For those with the stomach… [B]
For everyone else… [F]

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More: Foreign Films, Review, A Serbian Film

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13 Comments

  • randy | August 6, 2011 7:41 AMReply

    the baby is delivered, and (while they dont show very much...its shot at a side angle) the man who delivers the baby proceeds to have sex with it, insinuating a new type of porn.

    this could of been a decent movie, and probably made some money. if you take all the shock and gore and disgustingness out..its still a pretty decent 'new' story, that could of been a good movie on its own.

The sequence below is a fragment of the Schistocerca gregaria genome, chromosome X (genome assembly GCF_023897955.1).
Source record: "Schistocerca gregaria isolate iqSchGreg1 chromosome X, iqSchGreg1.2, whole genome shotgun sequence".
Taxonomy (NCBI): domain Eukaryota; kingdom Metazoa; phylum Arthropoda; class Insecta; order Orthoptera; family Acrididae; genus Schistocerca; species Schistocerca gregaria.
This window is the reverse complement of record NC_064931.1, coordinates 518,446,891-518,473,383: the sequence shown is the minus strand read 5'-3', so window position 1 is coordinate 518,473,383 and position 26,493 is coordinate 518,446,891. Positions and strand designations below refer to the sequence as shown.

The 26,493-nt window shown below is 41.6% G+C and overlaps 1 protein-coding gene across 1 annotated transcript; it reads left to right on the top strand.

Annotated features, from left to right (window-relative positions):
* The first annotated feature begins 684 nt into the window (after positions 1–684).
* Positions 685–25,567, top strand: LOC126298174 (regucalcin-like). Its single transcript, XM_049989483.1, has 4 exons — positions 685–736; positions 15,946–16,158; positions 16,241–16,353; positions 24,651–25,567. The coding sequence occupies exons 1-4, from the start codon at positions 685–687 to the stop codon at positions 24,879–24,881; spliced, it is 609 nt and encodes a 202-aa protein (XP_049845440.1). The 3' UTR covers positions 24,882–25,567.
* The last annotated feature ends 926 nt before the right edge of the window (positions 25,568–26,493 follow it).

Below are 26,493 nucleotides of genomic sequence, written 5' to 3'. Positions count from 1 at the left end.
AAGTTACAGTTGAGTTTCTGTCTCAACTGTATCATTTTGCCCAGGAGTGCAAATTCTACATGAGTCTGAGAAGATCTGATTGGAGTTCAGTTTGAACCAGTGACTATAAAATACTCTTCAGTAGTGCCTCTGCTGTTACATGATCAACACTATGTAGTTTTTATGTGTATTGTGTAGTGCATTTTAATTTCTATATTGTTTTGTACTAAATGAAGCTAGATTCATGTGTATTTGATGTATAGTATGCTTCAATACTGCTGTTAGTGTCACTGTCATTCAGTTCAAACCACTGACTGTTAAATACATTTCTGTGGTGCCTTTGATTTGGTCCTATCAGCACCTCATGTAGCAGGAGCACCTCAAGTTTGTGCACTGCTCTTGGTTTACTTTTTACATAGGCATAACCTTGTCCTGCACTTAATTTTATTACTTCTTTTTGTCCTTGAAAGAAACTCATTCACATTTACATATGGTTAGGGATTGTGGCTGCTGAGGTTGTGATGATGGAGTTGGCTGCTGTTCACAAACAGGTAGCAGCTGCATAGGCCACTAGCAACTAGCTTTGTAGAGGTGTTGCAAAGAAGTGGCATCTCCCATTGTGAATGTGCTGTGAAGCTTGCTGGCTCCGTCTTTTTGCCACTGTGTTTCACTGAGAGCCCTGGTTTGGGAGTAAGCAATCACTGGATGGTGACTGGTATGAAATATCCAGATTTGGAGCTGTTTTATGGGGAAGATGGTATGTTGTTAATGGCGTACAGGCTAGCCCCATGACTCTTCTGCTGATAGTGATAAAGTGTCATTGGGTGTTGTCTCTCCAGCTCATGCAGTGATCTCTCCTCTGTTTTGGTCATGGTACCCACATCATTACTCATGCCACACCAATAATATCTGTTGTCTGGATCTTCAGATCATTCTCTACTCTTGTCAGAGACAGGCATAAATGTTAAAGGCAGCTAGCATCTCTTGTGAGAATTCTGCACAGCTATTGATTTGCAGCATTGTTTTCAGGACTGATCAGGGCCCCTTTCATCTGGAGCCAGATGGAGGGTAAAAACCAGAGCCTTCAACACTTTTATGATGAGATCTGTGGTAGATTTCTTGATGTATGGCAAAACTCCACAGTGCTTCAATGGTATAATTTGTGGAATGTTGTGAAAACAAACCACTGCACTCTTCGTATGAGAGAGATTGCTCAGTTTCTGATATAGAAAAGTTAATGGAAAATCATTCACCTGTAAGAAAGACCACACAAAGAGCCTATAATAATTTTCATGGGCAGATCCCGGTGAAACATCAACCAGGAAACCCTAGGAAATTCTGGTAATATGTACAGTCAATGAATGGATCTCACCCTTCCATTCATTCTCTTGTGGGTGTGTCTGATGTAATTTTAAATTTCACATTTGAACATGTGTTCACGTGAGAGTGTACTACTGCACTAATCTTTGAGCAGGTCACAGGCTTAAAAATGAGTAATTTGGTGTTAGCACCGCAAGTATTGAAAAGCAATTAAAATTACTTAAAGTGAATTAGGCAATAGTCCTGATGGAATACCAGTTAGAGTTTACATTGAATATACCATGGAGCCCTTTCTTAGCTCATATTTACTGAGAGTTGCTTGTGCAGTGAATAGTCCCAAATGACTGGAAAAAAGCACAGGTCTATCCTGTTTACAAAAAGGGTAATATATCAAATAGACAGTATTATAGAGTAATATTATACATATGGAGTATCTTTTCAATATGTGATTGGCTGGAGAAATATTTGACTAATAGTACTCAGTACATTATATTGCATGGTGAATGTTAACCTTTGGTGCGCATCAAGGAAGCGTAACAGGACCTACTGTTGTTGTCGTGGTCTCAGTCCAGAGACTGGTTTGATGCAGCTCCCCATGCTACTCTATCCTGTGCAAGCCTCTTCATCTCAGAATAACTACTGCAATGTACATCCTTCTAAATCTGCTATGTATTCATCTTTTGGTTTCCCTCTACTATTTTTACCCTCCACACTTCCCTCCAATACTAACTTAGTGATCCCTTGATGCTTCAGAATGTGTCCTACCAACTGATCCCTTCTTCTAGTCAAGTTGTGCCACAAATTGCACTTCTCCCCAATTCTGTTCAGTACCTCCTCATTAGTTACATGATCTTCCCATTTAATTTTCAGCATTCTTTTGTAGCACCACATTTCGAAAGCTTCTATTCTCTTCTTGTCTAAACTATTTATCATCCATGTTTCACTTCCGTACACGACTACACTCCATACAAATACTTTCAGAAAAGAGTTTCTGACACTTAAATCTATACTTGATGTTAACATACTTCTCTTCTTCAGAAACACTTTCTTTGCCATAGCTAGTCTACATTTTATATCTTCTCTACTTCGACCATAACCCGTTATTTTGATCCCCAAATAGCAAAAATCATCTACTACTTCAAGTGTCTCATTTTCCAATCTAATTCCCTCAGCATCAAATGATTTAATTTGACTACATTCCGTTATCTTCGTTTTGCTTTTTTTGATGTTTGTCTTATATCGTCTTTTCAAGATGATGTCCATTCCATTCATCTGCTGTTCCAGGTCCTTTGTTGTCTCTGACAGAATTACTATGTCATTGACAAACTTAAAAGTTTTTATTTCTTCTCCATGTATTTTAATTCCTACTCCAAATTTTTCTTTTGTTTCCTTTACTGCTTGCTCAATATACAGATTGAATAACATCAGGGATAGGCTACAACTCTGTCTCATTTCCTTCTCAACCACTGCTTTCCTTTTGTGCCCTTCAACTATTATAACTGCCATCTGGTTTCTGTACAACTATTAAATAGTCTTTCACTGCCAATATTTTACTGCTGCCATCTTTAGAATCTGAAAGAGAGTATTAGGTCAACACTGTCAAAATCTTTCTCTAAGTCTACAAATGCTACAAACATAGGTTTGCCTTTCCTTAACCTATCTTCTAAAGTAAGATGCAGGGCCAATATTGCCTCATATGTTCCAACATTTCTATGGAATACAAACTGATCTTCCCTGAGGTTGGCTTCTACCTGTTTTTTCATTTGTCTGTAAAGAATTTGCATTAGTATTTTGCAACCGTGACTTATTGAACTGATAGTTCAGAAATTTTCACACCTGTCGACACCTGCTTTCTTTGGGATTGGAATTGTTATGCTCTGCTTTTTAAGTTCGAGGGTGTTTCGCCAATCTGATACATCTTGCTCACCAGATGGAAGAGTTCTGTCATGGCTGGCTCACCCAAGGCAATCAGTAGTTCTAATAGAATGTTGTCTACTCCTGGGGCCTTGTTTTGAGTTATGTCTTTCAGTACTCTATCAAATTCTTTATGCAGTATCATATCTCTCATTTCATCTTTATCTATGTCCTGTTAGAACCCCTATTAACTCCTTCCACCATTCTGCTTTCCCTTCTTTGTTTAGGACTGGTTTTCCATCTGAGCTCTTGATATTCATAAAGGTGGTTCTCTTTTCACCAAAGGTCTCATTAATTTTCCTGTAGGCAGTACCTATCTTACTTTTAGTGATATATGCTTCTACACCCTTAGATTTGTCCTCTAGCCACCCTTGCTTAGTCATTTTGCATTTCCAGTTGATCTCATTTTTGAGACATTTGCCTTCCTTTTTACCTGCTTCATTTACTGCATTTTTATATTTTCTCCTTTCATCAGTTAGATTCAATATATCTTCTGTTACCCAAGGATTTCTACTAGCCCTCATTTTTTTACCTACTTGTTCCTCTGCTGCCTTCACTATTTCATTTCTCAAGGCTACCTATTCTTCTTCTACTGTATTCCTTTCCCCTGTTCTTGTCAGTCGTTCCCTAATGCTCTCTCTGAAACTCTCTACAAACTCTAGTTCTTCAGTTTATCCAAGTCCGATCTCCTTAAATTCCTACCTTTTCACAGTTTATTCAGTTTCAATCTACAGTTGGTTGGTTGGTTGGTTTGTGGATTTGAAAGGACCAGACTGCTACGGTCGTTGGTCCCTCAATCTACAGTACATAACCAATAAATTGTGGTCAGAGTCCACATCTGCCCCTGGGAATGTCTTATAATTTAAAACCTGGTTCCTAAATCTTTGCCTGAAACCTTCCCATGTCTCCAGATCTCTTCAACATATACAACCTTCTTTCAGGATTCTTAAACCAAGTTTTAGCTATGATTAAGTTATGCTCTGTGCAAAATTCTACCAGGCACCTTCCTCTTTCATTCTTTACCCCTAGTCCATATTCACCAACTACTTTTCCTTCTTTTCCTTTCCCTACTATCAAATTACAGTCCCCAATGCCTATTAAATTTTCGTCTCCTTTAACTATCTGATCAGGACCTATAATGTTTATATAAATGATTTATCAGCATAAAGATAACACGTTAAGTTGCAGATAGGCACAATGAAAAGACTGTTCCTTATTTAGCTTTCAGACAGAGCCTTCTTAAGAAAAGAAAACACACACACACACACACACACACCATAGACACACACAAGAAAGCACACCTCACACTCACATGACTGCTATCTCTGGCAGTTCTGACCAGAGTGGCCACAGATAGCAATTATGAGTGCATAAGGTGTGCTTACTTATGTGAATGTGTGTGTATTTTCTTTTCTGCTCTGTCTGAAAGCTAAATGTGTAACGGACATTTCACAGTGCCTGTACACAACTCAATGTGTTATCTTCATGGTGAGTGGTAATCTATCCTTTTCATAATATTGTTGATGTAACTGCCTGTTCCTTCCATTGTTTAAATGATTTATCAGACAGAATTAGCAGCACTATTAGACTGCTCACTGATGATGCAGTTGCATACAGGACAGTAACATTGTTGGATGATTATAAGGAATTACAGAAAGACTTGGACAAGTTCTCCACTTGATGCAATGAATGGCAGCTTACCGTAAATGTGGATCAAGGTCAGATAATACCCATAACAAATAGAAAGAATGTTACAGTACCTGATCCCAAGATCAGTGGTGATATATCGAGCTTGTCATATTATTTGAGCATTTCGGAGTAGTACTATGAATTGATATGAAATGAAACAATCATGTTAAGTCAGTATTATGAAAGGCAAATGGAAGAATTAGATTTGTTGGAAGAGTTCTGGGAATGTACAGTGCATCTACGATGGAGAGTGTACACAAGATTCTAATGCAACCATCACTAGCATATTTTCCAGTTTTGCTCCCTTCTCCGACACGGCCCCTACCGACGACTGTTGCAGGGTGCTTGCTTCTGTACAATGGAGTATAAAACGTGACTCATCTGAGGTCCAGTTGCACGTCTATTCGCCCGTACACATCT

• Mr. Arkadin | June 3, 2011 4:22 AMReply

    @Virtual Visor

    I'm not. I've got no idea how this could possibly have anything to do with CC. Your "argumentation" makes no sense. I did not insinuate that "Salo" is subtle or does convey exceptional depth. Pasolini certainly made more thought-provoking films (like "Theorem"). However there are still many layers of artistry between Salo and ASF. If you can't detect these differences, it's most likely because of your lack of interest and/or experience in the subject of art (i.e. cinema).

  • Virtual Visor | May 28, 2011 7:05 AMReply

    Hey Arkadin - are you that same Arkadin dork who's all over blu-ray.com?

    P.S. lmfao at Salos "undisputable intellectual value" - at the end of the day Salo's symbolism and thematic reach is about as heavy handed and simplistic as that of ASF's...but of course the former is 30+ years old and was given the Criterion treatment, thus is prime masturbatory material for pseudo-intellectual twits the world over.

  • Megan | May 20, 2011 5:16 AMReply